We all want to raise curious, intelligent, creative children, which is why we spend so much time choosing the best schools and the most proficient teachers. But we also have the power to boost learning potential by making sure that books are an integral part of our children’s lives.
Accepted wisdom tells us that reading is a good habit for our kids to develop—but are you familiar with the specific advantages your child can receive by reading?
Here are a handful of benefits:
One of the primary benefits of reading is a higher aptitude for learning in general. Countless studies have shown that students who are exposed to read consistently are more likely to do well in all facets of formal education. After all, if students struggle to put together words and sentences, how can they be expected to grasp the math, science, and social concepts they’ll be presented with during their academic careers?
Throughout the early years, children are constantly learning new skills in grammar, vocabulary, and phrasing. Whether reading along or with a parent/teacher, children develop a feel for the way in which words and phrases are put together into sentences and paragraphs. Moreover, kids constantly come across unfamiliar words and can use the context of surrounding words on the page to discover meaning and build expand vocabulary.
When children spend time reading books, they’re more likely to express themselves and relate to others in a healthy way. By witnessing the interactions between characters in books, kids learn how to resolve conflict by using effective actions and words to convey frustration, happiness, stress, excitement, and other emotions.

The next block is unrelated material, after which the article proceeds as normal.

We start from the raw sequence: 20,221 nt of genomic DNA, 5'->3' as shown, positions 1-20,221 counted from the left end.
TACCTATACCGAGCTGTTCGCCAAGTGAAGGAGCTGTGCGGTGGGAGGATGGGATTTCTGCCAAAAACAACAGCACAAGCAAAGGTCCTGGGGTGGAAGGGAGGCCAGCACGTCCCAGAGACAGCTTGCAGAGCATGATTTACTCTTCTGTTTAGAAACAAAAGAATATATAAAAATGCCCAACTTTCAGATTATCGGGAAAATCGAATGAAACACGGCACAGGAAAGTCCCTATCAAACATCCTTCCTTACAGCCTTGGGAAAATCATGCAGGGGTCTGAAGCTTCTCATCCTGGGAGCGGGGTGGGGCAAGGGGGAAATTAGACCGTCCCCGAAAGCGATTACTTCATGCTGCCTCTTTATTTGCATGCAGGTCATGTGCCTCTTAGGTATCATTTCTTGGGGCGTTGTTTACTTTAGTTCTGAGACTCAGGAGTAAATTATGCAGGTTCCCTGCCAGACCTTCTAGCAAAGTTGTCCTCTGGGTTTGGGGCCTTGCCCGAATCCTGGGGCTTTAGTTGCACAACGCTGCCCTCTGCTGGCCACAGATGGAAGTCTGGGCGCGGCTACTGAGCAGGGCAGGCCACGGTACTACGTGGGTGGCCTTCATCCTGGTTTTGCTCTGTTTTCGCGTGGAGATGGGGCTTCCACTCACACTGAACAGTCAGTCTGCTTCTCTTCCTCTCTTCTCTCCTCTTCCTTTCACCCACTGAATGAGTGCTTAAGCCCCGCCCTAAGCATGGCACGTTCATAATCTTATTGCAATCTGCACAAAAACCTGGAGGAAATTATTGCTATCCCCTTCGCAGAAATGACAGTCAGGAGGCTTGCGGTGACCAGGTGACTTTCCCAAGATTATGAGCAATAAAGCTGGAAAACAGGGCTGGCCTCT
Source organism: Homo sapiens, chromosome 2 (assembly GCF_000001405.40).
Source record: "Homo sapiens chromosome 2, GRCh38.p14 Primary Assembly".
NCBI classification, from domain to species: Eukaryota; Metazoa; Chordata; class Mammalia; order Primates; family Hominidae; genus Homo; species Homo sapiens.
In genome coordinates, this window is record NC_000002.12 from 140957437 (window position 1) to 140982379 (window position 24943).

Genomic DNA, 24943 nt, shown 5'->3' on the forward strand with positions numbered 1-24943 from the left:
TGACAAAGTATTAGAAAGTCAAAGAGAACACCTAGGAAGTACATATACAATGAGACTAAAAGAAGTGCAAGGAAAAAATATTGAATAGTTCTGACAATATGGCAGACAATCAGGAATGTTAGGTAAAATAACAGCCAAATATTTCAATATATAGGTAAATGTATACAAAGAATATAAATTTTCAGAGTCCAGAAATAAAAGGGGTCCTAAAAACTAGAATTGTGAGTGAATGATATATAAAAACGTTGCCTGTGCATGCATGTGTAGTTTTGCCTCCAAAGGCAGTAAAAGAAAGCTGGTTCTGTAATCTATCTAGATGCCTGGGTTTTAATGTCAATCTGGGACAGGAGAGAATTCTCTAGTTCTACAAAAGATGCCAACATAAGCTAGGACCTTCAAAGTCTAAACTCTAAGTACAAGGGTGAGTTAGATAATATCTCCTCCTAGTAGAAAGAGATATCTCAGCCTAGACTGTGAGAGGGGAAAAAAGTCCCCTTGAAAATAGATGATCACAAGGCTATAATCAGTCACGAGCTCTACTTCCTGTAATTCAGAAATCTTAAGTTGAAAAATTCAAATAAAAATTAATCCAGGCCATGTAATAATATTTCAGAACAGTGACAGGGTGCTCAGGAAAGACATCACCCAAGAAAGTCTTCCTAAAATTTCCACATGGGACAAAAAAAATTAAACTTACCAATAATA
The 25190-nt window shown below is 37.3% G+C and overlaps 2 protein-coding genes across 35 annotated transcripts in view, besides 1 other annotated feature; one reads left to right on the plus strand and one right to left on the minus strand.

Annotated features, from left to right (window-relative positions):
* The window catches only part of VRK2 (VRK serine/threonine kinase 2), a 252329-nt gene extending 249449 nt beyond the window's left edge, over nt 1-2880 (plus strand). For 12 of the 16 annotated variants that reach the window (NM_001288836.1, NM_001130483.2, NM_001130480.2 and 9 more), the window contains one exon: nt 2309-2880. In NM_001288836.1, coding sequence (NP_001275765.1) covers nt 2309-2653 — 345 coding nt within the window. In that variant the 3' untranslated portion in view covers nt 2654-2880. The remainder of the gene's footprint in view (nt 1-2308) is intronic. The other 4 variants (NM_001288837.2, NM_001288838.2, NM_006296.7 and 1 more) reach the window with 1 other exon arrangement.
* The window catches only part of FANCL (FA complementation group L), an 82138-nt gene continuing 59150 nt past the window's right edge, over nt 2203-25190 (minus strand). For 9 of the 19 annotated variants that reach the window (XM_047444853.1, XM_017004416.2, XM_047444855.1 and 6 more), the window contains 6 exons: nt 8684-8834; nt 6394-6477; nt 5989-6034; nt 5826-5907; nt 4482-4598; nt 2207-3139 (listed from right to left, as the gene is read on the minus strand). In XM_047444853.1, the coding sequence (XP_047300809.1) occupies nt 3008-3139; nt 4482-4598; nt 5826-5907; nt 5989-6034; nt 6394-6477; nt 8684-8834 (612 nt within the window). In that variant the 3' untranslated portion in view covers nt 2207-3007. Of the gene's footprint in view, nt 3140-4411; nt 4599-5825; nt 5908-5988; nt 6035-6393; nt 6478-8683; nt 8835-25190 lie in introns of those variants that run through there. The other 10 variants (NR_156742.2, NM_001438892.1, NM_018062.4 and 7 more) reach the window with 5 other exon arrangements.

New World Exposure
A journey to the middle of the Earth. An intimate portrait of teenage angst. A grand voyage across the ocean. Children are centers of imagination, and they thrive on stories of fantasy and wonder. Through books, kids can learn about far-away people and places…and ultimately more about themselves. Through story, children can safely attempt new experiences and explore new ideas without negative consequence in their real lives. They meet characters, solve problems, predict patterns and empathize with the needs of others.
Enhanced Relationship with You
As kids grows older, they’ll be on the move—playing, running, and constantly exploring new environments. In addition to the ball games and recitals, children also find joy by snuggling up with you and an engaging book. Be sure to integrate one-on-one reading time as part of your routine. Make it fun and rewarding. Search for stories of mystery and adventure, and discover that reading is an amazing activity that will bring the two of you closer together.